Policy-Making Sequence

The demise of summaries was not indicated to those lobbying for their disclosure, according to interviews with civil society organization persons involved beginning in early 2009.

The Bank began its deliberations with a general call for comments.  In March 2009, when the Bank issued its “approach paper” on the disclosure policy, it was noted that a special Board task force would be developing proposals about Board operations. (See Freedominfo.org report.)

The task force’s work would proceed for many months and their decisions eventually were  incorporated into the final draft.

In May 2009, when Freedominfo.org was researching a story about summaries, Bank officials described how they were created and other details, but did not suggest their demise was near.

On Oct. 12, 2009, when the Bank staff issued its final proposed policy, it included a commitment to release summaries. (See previous Freedominfo report.)  The provision was retained when the board on Nov. 17, 2009, approved the new disclosure policy. (See previous Freedominfo.org report.)

Bank History of Summaries

The Bank Nov. 4 summarized the history of summaries in a statement to Freedominfo.org. That portion of the statement says:

For their first few decades of existence, Summaries of Discussions (SDs) were strictly internal documents, based on staff notes, used to assist management in its deliberations and planning.  They went through no approval process and were not shared with the Executive Directors (EDs).  In the early 2000s, in the context of expanded outreach efforts to EDs’ offices, they began to be proactively shared with EDs, but still no approvals were sought and no edits were considered.  Because no approvals were sought, they were not considered an approved Board record.

The only formal and approved record of Board discussions was then and continues to be the Board minutes. 

In 2009, in the context of a process of internal reorganization, Corporate Secretariat conducted a review of various products in light of internal resource constraints, but also reflecting varying demand for those products expressed by EDs. One of these products was the Summary of Discussion.

At that time, it was decided that, beginning July 1, 2009, SDs would be prepared only for policy and strategy items discussed at regular meetings (i.e., where decisions are made).  Furthermore, it was agreed that SDs would no longer be prepared for operational items (i.e., lending).  Thus, no SDs were written for Country Assistance Strategies (CASs) or for lending between July 1, 2009 and the launch of the new Access to Information policy on July 1, 2010.  Further, for purposes of consistency, SDs of policy and strategy discussions, as well as Chairman’s Concluding Remarks for CASs, PRSPs, etc., were renamed as Chairman’s Summings Up (SUs). It is to be noted that the AI policy (footnote 17) is explicit on the fact that “not all [Board records] are produced following every Board meeting.” This was meant to indicate that, reflecting business needs, Summaries of Discussions were not prepared for all Board meetings in line with the criteria discussed above.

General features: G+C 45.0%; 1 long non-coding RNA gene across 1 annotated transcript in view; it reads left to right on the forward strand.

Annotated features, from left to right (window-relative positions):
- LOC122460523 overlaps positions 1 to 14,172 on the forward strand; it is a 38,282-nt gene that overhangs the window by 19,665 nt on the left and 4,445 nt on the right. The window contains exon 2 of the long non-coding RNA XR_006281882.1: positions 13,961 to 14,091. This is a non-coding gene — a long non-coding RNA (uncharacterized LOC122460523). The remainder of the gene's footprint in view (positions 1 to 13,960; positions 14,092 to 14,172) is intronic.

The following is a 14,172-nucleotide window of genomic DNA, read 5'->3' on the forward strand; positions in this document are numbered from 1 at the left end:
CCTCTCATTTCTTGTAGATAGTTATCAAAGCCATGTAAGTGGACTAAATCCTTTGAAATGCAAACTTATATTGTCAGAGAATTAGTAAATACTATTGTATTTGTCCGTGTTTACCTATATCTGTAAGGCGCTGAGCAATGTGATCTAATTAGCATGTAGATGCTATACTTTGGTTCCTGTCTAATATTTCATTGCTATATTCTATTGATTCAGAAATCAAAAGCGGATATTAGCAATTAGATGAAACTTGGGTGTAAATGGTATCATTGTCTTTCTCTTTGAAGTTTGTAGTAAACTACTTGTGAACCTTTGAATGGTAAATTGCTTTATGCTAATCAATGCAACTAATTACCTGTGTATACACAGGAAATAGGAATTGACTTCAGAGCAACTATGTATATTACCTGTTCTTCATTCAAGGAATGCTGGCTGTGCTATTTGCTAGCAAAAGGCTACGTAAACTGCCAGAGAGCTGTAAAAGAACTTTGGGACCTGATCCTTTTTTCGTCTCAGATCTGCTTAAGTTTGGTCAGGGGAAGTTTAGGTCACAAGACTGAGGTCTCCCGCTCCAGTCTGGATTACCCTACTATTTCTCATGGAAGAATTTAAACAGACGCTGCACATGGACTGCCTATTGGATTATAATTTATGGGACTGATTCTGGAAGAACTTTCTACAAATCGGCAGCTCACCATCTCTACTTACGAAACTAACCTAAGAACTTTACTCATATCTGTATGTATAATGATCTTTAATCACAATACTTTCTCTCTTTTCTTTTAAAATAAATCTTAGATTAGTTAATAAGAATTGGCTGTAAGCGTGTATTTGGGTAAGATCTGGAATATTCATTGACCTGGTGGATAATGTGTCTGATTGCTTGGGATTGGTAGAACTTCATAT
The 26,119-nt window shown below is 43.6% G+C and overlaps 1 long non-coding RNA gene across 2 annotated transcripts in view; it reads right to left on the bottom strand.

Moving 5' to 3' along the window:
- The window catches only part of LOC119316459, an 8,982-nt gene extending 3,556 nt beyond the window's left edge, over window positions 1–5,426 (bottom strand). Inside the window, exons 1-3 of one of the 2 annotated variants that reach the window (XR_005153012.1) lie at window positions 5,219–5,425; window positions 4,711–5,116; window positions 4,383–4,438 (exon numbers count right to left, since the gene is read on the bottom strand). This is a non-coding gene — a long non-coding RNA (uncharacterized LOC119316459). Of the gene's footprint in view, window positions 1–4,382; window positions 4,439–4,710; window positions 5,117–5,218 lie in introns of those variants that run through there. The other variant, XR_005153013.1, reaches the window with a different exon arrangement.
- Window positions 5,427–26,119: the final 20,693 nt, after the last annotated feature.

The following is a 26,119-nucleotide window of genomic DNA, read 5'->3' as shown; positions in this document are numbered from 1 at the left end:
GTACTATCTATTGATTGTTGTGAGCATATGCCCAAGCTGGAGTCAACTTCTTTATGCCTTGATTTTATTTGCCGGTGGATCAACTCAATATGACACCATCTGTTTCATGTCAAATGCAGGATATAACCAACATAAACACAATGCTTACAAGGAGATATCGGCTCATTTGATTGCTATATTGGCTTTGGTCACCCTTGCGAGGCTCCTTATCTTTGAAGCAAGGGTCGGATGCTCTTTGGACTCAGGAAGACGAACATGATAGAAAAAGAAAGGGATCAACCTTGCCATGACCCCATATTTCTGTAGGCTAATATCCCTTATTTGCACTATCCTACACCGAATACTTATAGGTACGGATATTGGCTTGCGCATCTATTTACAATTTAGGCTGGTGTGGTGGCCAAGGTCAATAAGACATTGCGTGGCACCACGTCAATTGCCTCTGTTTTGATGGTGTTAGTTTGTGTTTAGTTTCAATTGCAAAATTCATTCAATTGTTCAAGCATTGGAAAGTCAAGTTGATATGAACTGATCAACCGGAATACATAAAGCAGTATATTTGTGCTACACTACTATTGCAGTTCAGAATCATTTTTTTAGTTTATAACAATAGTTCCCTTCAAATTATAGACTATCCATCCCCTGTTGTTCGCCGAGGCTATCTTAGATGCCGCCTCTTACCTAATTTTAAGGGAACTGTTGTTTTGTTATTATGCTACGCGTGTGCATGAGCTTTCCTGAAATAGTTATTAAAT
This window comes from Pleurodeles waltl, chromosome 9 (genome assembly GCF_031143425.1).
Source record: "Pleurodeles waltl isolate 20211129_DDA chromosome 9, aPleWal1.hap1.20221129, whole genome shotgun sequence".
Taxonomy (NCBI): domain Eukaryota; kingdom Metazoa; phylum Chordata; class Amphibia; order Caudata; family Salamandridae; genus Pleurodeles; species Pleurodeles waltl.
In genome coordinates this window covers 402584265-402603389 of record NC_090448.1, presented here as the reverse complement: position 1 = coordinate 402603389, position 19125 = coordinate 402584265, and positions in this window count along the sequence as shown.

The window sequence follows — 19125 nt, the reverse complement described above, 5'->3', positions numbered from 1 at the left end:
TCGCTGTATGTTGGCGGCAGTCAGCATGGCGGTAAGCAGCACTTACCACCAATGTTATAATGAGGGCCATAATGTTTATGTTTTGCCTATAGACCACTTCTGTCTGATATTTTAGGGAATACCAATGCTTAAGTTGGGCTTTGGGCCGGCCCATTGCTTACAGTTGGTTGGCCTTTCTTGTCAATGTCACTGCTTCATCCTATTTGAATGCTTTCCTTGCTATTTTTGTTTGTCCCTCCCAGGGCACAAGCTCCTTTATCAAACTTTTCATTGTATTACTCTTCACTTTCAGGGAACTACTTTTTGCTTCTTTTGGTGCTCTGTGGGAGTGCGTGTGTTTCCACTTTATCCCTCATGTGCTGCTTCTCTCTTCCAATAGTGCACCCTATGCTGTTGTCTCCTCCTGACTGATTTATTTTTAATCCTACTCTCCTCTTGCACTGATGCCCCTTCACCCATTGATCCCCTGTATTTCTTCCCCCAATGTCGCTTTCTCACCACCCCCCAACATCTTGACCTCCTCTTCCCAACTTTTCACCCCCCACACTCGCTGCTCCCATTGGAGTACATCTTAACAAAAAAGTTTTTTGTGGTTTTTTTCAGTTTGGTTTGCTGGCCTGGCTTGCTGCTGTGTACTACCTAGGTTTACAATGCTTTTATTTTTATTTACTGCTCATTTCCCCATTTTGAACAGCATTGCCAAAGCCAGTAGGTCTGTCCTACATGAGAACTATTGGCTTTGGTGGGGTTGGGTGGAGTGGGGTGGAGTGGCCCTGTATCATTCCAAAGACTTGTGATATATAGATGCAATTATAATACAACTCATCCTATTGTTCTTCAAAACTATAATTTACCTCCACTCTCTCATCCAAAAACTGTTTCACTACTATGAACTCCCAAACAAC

The description of the preparation of summaries after 2000 differs somewhat from the information given to Freedominfo.org in May 2009. Freedominfo.org reported:

The summaries are written during each meeting, and rough drafts are read to the attendees at the end. Later, the summary is polished, with some opportunity for comment by involved staffers. Circulation occurs in about two weeks, but is quite limited, to the directors and their staffs, plus top management officials and staffers involved on the topic discussed.

The Bank declined to say how much was saved by eliminating the summaries, what indicators were used to indicate that the summaries were underutilized, or whether the Board approved the decision. An official noted that this non-disclosure was because of the corporate/administrative exception.


On a related topic, the Bank has clarified when it prepares transcripts of Board meetings and to whom they are disclosed internally.

  • Verbatim transcripts are prepared for informal meetings, but not for technical briefings. 
  • Executive Directors and their staff can read transcripts of the Board of Directors’ meetings in the designated secured area.  Bank staff require authorization from a manager at director level.

 Under the new AI policy, transcripts will be disclosable after five years.

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Filed under: IFTI Watch


In this column, Washington, D.C.-based journalist Toby J. McIntosh reports on the latest developments in information disclosure in International Financial and Trade Institutions (IFTI).
Contact: freeinfo@gwu.edu or
1-(703) 276-7748